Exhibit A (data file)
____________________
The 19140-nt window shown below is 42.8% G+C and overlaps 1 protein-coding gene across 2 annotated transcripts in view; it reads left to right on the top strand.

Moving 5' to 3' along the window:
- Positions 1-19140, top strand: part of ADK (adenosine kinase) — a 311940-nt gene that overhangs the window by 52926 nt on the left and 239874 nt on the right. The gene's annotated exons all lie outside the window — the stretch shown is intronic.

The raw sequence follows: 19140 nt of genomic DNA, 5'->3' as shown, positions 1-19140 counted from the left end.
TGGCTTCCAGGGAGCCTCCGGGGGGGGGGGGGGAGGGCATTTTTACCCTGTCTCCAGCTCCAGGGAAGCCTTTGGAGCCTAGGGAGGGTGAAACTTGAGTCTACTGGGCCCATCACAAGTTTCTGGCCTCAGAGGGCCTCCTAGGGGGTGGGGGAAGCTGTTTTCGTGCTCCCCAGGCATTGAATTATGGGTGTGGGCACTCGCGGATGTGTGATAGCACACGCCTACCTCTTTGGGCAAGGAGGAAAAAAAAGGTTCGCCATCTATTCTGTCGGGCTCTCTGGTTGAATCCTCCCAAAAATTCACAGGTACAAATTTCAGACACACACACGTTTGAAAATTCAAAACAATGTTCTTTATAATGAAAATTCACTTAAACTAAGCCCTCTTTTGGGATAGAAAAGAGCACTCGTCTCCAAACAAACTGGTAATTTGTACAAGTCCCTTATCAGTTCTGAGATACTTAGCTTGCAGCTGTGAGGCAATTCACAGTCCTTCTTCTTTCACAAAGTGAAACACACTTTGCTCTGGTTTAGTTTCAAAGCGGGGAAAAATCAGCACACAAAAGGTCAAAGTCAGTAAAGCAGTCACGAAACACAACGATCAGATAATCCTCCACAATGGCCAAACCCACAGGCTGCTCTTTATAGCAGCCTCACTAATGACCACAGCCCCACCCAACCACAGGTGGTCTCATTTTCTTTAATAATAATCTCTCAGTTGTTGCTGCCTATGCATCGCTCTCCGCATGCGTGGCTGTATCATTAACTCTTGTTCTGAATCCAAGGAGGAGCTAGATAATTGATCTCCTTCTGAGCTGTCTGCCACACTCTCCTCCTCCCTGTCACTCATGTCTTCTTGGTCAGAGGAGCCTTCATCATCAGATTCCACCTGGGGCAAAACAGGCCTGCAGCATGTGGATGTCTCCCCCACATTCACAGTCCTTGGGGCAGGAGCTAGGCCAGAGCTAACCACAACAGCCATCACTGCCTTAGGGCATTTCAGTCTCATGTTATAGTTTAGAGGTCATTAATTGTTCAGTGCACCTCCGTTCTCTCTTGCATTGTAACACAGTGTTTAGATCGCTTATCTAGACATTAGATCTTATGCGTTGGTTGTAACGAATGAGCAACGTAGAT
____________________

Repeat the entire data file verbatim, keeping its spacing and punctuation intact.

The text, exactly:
The 19140-nt window shown below is 42.8% G+C and overlaps 1 protein-coding gene across 2 annotated transcripts in view; it reads left to right on the top strand.

Moving 5' to 3' along the window:
- Positions 1-19140, top strand: part of ADK (adenosine kinase) — a 311940-nt gene that overhangs the window by 52926 nt on the left and 239874 nt on the right. The gene's annotated exons all lie outside the window — the stretch shown is intronic.

The raw sequence follows: 19140 nt of genomic DNA, 5'->3' as shown, positions 1-19140 counted from the left end.
TGGCTTCCAGGGAGCCTCCGGGGGGGGGGGGGGAGGGCATTTTTACCCTGTCTCCAGCTCCAGGGAAGCCTTTGGAGCCTAGGGAGGGTGAAACTTGAGTCTACTGGGCCCATCACAAGTTTCTGGCCTCAGAGGGCCTCCTAGGGGGTGGGGGAAGCTGTTTTCGTGCTCCCCAGGCATTGAATTATGGGTGTGGGCACTCGCGGATGTGTGATAGCACACGCCTACCTCTTTGGGCAAGGAGGAAAAAAAAGGTTCGCCATCTATTCTGTCGGGCTCTCTGGTTGAATCCTCCCAAAAATTCACAGGTACAAATTTCAGACACACACACGTTTGAAAATTCAAAACAATGTTCTTTATAATGAAAATTCACTTAAACTAAGCCCTCTTTTGGGATAGAAAAGAGCACTCGTCTCCAAACAAACTGGTAATTTGTACAAGTCCCTTATCAGTTCTGAGATACTTAGCTTGCAGCTGTGAGGCAATTCACAGTCCTTCTTCTTTCACAAAGTGAAACACACTTTGCTCTGGTTTAGTTTCAAAGCGGGGAAAAATCAGCACACAAAAGGTCAAAGTCAGTAAAGCAGTCACGAAACACAACGATCAGATAATCCTCCACAATGGCCAAACCCACAGGCTGCTCTTTATAGCAGCCTCACTAATGACCACAGCCCCACCCAACCACAGGTGGTCTCATTTTCTTTAATAATAATCTCTCAGTTGTTGCTGCCTATGCATCGCTCTCCGCATGCGTGGCTGTATCATTAACTCTTGTTCTGAATCCAAGGAGGAGCTAGATAATTGATCTCCTTCTGAGCTGTCTGCCACACTCTCCTCCTCCCTGTCACTCATGTCTTCTTGGTCAGAGGAGCCTTCATCATCAGATTCCACCTGGGGCAAAACAGGCCTGCAGCATGTGGATGTCTCCCCCACATTCACAGTCCTTGGGGCAGGAGCTAGGCCAGAGCTAACCACAACAGCCATCACTGCCTTAGGGCATTTCAGTCTCATGTTATAGTTTAGAGGTCATTAATTGTTCAGTGCACCTCCGTTCTCTCTTGCATTGTAACACAGTGTTTAGATCGCTTATCTAGACATTAGATCTTATGCGTTGGTTGTAACGAATGAGCAACGTAGAT